Follow Slashdot blog updates by subscribing to our blog RSS feed

 



Forgot your password?
typodupeerror

Comment Re:Clearcase. (Score 1) 268

The 'view spec' thing is idiocy in its purest form. Consider the following case:

-You create a branch and a view that shows files in the branch on top of the trunk.
-You edit file A.
-Some other guy edits files A and B so that B won't work without the changes in A.
-Your branched version blocks the other guy's changes in A so you have broken source code until you merge.

The same thing happens even if you are both on same branch. In that case, the explicitly checked out file blocks any changes to tip or tagged revision.

Now think what this becomes when there are lots of files and several branches / tags in the mix. Yes, ClearCase tracks every single file separately and does not have any atomic operations, which makes things very interesting.

  With dynamic views, you see everyone else's changes immediately, which opens opportunities to all kinds of messes. Heck, if your software takes a while to compile, the source code can change a few times during the compile (remember, no atomic operations, so changes happen one file at a time). The dynamic view also needs constant access to server. The latest and greatest version I had to use just froze when the connection lost and crashed completely if the machine came back to net with different IP address.

Comment Re:Who needs to hunt down textbooks in Finland? (Score 2, Interesting) 356

Anyway, the service is quite new, and before this incident relatively unknown. At least I had never heard of it until this incident, and same applies to several people who discussed this on Helsingin Sanomat website (many of which noted they shall be using the service as text book prices are not reasonable for majority of students).

Interesting. At my university (TKK) used textbooks have been traded on the local news server at least since early 1990s. My first reaction was "Why would anybody pay to use a service that already has a better free alternative?". I guess the news are not part of internet.

Comment Not aimed at gamers (Score 1) 305

An ex-coworker of mine went to work for a similar startup. I'm not sure if it was this company, but very similar. Anyway, I made the exactly same questions about latency and bandwidth everyone here makes. The answer was interesting.

This service was not even meant to compete with consoles and PCs. Instead, the real competition were those TV game shows where you play with text messages or calling the station and controlling the game with phone number keys. I, or no one of you, would never play one of those but there sure are a lot of people who do.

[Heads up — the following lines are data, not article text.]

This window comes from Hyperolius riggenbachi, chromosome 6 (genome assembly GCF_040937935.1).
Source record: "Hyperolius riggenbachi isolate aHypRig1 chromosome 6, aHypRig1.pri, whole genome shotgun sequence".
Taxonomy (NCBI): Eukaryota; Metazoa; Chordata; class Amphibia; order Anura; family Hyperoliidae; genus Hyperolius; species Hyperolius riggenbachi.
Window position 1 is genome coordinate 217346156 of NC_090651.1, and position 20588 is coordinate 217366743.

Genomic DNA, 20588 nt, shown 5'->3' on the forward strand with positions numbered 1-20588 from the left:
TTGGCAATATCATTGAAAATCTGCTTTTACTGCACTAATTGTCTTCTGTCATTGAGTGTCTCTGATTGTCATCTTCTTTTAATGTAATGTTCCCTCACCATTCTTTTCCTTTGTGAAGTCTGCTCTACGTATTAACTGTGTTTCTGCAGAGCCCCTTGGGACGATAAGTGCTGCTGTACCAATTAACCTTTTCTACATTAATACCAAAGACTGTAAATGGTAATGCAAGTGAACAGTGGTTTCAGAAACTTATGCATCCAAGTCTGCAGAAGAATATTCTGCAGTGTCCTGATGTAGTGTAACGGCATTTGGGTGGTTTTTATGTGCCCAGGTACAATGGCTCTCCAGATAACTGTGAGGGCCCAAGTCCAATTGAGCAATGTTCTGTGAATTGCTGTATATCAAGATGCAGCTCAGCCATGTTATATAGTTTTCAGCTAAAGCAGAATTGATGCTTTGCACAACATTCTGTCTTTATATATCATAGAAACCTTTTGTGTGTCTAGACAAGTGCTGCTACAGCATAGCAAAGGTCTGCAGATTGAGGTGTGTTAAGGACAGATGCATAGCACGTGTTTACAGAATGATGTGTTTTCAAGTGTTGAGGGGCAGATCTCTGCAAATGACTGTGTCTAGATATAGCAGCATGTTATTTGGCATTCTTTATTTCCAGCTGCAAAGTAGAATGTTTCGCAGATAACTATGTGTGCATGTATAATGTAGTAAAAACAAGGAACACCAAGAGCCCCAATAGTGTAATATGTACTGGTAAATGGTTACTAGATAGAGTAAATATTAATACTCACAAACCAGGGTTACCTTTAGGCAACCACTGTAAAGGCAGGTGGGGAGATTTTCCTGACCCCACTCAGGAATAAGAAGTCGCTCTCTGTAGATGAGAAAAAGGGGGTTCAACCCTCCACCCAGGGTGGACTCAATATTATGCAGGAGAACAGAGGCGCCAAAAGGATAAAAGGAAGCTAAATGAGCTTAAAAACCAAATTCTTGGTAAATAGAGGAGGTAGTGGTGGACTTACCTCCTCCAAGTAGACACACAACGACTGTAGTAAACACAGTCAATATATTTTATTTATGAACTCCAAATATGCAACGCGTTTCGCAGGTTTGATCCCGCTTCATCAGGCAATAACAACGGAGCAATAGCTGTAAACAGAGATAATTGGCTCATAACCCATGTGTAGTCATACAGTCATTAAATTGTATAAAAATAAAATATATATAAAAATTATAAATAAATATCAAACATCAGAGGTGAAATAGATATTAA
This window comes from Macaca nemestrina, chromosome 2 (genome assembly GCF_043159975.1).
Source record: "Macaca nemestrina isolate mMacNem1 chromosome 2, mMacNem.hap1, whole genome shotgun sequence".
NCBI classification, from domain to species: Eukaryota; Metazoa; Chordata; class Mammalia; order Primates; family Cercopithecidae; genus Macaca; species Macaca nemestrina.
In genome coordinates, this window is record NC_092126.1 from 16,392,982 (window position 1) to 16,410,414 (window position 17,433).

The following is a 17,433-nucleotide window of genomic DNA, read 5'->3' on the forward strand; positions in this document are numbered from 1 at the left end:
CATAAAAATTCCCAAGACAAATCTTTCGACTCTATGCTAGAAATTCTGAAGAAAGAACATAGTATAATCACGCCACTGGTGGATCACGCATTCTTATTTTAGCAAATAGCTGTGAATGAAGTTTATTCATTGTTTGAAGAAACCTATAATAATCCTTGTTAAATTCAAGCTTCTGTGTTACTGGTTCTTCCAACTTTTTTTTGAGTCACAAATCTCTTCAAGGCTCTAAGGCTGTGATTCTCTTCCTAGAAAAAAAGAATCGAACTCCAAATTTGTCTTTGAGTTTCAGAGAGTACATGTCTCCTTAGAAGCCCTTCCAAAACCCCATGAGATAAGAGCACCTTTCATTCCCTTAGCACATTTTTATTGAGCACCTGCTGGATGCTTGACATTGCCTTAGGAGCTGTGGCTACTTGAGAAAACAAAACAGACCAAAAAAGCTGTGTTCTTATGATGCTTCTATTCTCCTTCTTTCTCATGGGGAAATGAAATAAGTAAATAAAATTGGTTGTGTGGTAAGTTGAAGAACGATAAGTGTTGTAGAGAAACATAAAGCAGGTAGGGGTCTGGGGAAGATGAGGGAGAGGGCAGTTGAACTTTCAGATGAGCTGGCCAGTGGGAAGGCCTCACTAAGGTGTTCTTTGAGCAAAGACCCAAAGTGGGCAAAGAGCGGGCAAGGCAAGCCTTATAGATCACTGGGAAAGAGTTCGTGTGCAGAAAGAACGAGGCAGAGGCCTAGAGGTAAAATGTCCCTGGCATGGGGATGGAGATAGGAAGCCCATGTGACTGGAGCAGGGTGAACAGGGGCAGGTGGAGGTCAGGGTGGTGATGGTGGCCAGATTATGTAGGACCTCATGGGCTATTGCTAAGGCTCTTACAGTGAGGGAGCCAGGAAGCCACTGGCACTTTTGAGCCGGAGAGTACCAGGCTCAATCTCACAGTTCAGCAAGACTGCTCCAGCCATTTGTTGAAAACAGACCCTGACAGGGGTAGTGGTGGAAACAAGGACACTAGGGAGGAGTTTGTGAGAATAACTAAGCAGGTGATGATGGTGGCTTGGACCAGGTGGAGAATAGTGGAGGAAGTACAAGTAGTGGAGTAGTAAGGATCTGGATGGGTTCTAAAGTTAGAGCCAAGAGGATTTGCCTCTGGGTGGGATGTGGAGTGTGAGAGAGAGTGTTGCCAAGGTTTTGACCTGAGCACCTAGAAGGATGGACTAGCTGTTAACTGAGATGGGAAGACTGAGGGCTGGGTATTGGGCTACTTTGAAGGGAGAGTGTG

If they manage to stay in business until technology advances to the point where real games over internet are possible, they should be ahead of possible competition. The overall quality will still be well below local dedicated hardware, but tolerable enough for really casual gamers.

I'm still not sure this will fly, though.

Comment Re:Two objections from an Asian person (Score 1) 357

In Asian languages 234 is written as äOEç(TM)¾äåå, or literally translated: "[2][100][3][10][4]".

Well, it is also the way you read it and pretty straight forward to convert to and from Arabic numbers. On the other hand, European languages reading numbers tend to be more complex:

In English, that's "two hundred thirty four". "[2][100][3*][4] in your notation, pretty straight forward except for the "thirty". The literal translation from German is "two hundred one and thirty" or "[2][100][4][3*]", which is already a bit weird. And then there are all Latin derived languages that use some variation of the Roman system.

In Finnish, the reading of numbers has actually changed to resemble the way you described as Asian. The archaic way would translate to "two hundred four of the fourth". The old reading still remains for numbers 11-19, which are also exceptions in every other language I know.

Comment Re:Does it matter still ? (Score 1) 326

The cool thing about RISC is that you do well without scoreboarding and, depending on the architecture, probably without branch prediction.

In typical RISC setups (i'm talking from experience with C55x and C64x DSPs, AFAIK ARM is pretty similar to the latter) the pipeline is well documented. It is the compiler's job to check for conflicts. No scoreboarding. Since the compiler optimizes code to this particular pipeline, there is no need for out of order execution either.

This also puts an interesting twist on branches: If the condition for branch can be calculated before the actual branching point, there may be code after the branch instruction that still gets executed before the actual branch takes place. This allows explicitly writing code that fully utilizes the pipeline even at branch.

C64x and ARM can have a predicate for every instruction. This means that every instruction may have a binary flag that tells if the instruction is to be actually executed. The value of the flag is checked after instruction decoding and other steps, exactly when the instruction is executed. So, a lot of branches for only few instructions can be replaced with predicated instructions.

Of course, these tricks need a lot of compiler support. Lack of it was one thing that killed the Itanium, but the TI DSPs and ARM seem to be doing well.

Comment Re:Does it matter still ? (Score 1) 326

Things like PlayStation 3, XBOX 360 and such are running on RISC processors. I would guess that if CISC was really that superior to RISC, they would not have gone the RISC way when designing those custom processors. Actually, they could have just taken off-the-shelf x86 processors and enjoy all the research that has gone to them over the decades.

Slashdot Top Deals

Digital circuits are made from analog parts. -- Don Vonada

Working...